Why is Church Planting Such a Big Deal?

Why is Church Planting Such a Big Deal?

By Gary Rohrmayer

For years I have been faced with this question “Why is church planting such a big deal?”

I have answered it in multiple ways over the years but in this article, I offer you four simple reasons you can share with your pastors and lay leaders that will touch their hearts and give them a fresh perspective on the impact of church planting.

1. It is the work of Jesus.

Jesus said, “I will build my church and the gates of hell will not overcome it!” (Matthew 16:18). In God’s genius, he has chosen the church to be the primary vehicle for reaching the world with the gospel of Jesus. This is a mystery that baffles the whole spiritual world. Paul writes,

“To me, who am less than the least of all the saints, this grace was given, that I should preach among the Gentiles the unsearchable riches of Christ, and to make all see what is the fellowship of the mystery, which from the beginning of the ages has been hidden in God who created all things through Jesus Christ; to the intent that now the manifold wisdom of God might be made known by the church to the principalities and powers in the heavenly places, according to the eternal purpose which He accomplished in Christ Jesus our Lord” (Ephesians 3:8-11).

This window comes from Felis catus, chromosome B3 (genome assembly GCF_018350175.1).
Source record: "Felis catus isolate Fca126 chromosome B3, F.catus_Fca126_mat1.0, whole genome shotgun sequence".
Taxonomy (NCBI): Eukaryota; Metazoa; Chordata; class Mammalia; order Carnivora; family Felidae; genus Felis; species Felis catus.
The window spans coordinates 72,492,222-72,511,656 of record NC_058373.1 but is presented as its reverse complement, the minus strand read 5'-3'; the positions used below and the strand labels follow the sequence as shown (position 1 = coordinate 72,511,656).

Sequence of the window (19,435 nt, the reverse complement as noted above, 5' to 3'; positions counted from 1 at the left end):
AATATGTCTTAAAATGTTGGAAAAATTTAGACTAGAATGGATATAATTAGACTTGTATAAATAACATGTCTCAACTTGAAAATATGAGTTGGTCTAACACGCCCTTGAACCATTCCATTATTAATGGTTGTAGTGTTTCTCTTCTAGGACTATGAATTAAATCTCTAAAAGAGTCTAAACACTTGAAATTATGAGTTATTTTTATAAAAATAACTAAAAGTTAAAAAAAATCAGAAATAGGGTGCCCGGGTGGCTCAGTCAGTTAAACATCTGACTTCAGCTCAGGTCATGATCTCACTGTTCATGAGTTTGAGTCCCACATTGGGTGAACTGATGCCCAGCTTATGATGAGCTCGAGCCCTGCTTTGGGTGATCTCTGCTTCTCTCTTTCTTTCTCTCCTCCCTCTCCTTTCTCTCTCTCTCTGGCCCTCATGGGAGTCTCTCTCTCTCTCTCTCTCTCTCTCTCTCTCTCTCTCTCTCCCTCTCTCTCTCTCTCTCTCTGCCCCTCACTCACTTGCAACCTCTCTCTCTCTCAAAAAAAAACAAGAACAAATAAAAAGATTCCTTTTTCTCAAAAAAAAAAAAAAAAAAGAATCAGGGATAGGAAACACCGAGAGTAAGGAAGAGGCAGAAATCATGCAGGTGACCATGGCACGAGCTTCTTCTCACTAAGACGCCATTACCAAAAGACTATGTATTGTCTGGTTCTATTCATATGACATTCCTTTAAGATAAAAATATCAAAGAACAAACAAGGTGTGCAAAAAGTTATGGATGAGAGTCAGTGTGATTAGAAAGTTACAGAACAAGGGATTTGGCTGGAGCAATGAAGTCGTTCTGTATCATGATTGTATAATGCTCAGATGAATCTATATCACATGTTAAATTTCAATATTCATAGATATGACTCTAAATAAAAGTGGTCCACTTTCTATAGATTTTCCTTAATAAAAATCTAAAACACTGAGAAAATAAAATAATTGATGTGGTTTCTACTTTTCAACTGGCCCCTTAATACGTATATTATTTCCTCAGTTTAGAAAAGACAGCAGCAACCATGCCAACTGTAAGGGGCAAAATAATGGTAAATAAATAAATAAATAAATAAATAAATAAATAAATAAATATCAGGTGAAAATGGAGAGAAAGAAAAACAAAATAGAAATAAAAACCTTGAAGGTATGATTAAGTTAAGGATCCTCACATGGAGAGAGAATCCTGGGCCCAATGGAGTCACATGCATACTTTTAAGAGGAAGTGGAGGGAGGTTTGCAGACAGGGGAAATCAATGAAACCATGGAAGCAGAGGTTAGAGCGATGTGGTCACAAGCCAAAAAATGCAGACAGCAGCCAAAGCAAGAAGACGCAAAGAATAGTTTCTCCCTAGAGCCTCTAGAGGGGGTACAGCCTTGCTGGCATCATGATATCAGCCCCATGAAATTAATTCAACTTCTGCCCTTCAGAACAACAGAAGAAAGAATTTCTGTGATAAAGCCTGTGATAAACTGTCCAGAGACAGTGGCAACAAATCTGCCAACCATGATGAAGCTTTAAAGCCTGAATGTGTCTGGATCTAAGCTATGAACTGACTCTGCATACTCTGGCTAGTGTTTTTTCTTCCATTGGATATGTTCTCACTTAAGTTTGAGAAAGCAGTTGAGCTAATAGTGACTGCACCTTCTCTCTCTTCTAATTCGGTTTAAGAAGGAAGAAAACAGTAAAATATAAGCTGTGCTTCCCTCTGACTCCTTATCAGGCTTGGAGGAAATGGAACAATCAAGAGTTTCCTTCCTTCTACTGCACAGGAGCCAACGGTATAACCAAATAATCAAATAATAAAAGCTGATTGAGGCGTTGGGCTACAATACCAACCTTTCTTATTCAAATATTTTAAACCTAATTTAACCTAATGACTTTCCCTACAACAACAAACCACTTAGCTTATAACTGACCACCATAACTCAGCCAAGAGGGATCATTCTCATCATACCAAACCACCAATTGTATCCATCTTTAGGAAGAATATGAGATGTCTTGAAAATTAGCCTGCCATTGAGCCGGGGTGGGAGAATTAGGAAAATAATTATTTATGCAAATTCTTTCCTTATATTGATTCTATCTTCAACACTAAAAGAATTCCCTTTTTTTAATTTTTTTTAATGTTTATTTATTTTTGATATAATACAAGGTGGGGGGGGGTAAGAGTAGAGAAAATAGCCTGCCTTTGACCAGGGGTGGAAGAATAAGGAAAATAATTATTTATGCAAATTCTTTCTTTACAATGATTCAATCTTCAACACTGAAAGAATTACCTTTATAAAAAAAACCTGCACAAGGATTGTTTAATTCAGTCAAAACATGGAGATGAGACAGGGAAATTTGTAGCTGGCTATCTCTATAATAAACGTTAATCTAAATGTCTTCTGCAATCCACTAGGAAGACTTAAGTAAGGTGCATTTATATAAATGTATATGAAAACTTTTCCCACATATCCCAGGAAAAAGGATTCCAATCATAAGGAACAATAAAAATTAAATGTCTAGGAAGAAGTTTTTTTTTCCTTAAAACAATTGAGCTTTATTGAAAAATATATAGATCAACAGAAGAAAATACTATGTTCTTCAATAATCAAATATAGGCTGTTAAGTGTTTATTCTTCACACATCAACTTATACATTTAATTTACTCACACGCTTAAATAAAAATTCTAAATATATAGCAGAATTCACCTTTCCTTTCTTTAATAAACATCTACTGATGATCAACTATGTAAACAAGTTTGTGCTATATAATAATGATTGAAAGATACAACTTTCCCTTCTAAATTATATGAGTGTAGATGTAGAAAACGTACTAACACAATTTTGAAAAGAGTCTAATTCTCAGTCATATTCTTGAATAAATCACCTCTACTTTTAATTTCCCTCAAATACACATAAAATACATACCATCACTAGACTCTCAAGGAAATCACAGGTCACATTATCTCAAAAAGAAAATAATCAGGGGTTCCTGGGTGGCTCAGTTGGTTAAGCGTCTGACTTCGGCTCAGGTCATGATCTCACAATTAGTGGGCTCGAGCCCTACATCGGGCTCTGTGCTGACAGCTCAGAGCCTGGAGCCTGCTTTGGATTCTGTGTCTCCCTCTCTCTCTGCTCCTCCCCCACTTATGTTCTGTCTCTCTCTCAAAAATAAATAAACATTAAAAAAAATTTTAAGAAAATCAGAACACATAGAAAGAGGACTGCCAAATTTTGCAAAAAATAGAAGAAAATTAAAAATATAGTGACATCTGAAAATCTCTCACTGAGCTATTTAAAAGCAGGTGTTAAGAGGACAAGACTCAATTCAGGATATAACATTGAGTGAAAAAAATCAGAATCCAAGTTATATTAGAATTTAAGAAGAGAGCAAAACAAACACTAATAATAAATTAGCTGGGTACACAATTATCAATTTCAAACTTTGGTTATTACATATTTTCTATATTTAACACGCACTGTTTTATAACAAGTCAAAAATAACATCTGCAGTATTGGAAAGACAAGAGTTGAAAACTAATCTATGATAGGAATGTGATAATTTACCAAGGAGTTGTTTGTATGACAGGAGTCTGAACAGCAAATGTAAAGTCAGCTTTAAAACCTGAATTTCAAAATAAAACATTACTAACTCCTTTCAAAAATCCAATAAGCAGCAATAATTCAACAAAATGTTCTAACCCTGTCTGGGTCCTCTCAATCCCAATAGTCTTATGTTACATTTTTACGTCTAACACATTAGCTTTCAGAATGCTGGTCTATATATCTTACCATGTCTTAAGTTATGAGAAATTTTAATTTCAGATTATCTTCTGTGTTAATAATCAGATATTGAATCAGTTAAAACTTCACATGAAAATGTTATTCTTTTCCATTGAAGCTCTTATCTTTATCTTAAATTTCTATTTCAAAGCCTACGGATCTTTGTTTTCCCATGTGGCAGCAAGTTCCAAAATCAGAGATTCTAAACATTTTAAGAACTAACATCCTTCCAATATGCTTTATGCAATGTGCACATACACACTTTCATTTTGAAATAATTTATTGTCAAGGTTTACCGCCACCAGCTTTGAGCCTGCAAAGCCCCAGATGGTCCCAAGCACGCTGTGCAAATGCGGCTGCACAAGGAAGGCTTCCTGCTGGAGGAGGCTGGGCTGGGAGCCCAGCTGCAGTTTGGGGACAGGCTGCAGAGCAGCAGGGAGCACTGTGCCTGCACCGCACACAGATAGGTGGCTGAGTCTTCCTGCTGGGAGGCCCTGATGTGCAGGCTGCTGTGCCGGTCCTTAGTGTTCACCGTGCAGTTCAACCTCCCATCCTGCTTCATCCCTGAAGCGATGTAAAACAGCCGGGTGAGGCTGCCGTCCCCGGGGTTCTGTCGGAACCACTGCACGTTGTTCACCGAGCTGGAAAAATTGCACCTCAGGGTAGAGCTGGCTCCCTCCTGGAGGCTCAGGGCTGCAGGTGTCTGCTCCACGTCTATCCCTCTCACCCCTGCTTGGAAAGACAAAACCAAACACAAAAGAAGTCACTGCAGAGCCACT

Through the mystery of the church, the whole spiritual world (angels and demons) sees the brilliance of God’s redemptive plan. The church is a group of people who have been touched by the unsearchable riches of Christ. They have been called into a community of faith regardless of the racial makeup, social background, or sin-scarred lifestyle. They are a group of people who have locked arms together to carry the mysterious message of forgiveness by grace alone through Jesus Christ our Lord. Church planting is the work of Jesus that glorifies God, extends God’s kingdom, and accomplishes God’s mission.

2. Opportunities are Everywhere!

Jesus said, “The harvest is plentiful…” (Matthew 9:37). On another occasion, he told his disciples, “I tell you, open your eyes and look at the fields! They are ripe for harvest” (John 4:35). I believe that God is in the saving business. Many of us know John 3:16, but what about John 3:17? Jesus said, “For God did not send His Son into the world to condemn the world, but that the world through Him might be saved” (John 3:17). God’s desire for the men, women, and children of all races, backgrounds, and social standing is that they come to a saving knowledge of Jesus. His desire is not measured by a simple wish but by the sacrificial commitment of sending his Son, Jesus, into the world. God’s saving desire is also revealed in the Holy Spirit’s work of convicting the world of sin, righteousness, and judgment (John 16:8-9).

It is easy to be skeptical these days. Statistically, the church here in North America is declining at an uncomfortable rate. And yet Jesus, in dealing with his own skeptical and even cynical disciples. Disciples who were culturally trained to despise their neighbors, the Samaritans.